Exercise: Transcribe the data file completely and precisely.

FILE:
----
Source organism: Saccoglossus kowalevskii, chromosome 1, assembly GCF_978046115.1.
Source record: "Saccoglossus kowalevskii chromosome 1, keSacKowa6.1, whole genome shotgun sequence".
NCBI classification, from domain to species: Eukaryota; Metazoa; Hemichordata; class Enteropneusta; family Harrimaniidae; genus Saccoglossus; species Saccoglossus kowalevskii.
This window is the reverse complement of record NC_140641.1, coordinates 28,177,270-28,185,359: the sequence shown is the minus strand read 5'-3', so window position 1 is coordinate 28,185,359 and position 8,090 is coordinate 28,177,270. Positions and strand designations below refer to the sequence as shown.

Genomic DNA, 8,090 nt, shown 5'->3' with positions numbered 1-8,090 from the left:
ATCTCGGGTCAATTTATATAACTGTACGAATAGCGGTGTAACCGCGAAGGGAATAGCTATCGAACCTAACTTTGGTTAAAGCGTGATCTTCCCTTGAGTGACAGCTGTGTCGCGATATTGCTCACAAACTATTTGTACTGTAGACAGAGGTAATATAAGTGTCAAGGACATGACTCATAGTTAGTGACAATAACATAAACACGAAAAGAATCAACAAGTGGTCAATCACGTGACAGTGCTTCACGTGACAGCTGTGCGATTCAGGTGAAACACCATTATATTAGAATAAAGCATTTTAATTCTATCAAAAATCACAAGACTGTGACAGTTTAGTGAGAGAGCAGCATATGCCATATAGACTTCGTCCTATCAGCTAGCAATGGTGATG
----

Source organism: Saccoglossus kowalevskii, chromosome 1, assembly GCF_978046115.1.
Source record: "Saccoglossus kowalevskii chromosome 1, keSacKowa6.1, whole genome shotgun sequence".
NCBI classification, from domain to species: Eukaryota; Metazoa; Hemichordata; class Enteropneusta; family Harrimaniidae; genus Saccoglossus; species Saccoglossus kowalevskii.
This window is the reverse complement of record NC_140641.1, coordinates 28,177,270-28,185,359: the sequence shown is the minus strand read 5'-3', so window position 1 is coordinate 28,185,359 and position 8,090 is coordinate 28,177,270. Positions and strand designations below refer to the sequence as shown.

Genomic DNA, 8,090 nt, shown 5'->3' with positions numbered 1-8,090 from the left:
ATCTCGGGTCAATTTATATAACTGTACGAATAGCGGTGTAACCGCGAAGGGAATAGCTATCGAACCTAACTTTGGTTAAAGCGTGATCTTCCCTTGAGTGACAGCTGTGTCGCGATATTGCTCACAAACTATTTGTACTGTAGACAGAGGTAATATAAGTGTCAAGGACATGACTCATAGTTAGTGACAATAACATAAACACGAAAAGAATCAACAAGTGGTCAATCACGTGACAGTGCTTCACGTGACAGCTGTGCGATTCAGGTGAAACACCATTATATTAGAATAAAGCATTTTAATTCTATCAAAAATCACAAGACTGTGACAGTTTAGTGAGAGAGCAGCATATGCCATATAGACTTCGTCCTATCAGCTAGCAATGGTGATG